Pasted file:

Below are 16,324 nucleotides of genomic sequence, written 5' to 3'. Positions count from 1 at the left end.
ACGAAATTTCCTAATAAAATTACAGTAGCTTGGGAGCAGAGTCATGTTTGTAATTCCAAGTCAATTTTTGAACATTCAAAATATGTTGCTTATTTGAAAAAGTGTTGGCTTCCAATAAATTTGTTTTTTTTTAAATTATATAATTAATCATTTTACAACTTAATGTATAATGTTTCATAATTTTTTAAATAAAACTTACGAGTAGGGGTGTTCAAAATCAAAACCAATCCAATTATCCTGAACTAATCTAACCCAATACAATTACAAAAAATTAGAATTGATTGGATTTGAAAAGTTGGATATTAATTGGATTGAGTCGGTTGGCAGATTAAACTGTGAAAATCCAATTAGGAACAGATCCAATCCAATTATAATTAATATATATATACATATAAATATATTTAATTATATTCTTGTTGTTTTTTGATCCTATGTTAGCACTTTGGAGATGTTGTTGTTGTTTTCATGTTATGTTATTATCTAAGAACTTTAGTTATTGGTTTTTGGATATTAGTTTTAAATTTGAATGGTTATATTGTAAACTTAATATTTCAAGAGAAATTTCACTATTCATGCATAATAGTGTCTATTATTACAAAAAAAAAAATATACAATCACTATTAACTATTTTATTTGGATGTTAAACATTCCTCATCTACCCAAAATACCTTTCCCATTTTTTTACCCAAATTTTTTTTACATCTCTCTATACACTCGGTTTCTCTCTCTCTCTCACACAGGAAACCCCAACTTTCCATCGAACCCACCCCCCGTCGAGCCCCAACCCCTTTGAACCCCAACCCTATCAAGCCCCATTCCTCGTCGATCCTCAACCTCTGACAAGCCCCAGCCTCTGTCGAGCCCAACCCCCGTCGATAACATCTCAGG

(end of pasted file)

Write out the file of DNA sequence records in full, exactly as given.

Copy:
Below are 16,324 nucleotides of genomic sequence, written 5' to 3'. Positions count from 1 at the left end.
ACGAAATTTCCTAATAAAATTACAGTAGCTTGGGAGCAGAGTCATGTTTGTAATTCCAAGTCAATTTTTGAACATTCAAAATATGTTGCTTATTTGAAAAAGTGTTGGCTTCCAATAAATTTGTTTTTTTTTAAATTATATAATTAATCATTTTACAACTTAATGTATAATGTTTCATAATTTTTTAAATAAAACTTACGAGTAGGGGTGTTCAAAATCAAAACCAATCCAATTATCCTGAACTAATCTAACCCAATACAATTACAAAAAATTAGAATTGATTGGATTTGAAAAGTTGGATATTAATTGGATTGAGTCGGTTGGCAGATTAAACTGTGAAAATCCAATTAGGAACAGATCCAATCCAATTATAATTAATATATATATACATATAAATATATTTAATTATATTCTTGTTGTTTTTTGATCCTATGTTAGCACTTTGGAGATGTTGTTGTTGTTTTCATGTTATGTTATTATCTAAGAACTTTAGTTATTGGTTTTTGGATATTAGTTTTAAATTTGAATGGTTATATTGTAAACTTAATATTTCAAGAGAAATTTCACTATTCATGCATAATAGTGTCTATTATTACAAAAAAAAAAATATACAATCACTATTAACTATTTTATTTGGATGTTAAACATTCCTCATCTACCCAAAATACCTTTCCCATTTTTTTACCCAAATTTTTTTTACATCTCTCTATACACTCGGTTTCTCTCTCTCTCTCACACAGGAAACCCCAACTTTCCATCGAACCCACCCCCCGTCGAGCCCCAACCCCTTTGAACCCCAACCCTATCAAGCCCCATTCCTCGTCGATCCTCAACCTCTGACAAGCCCCAGCCTCTGTCGAGCCCAACCCCCGTCGATAACATCTCAGG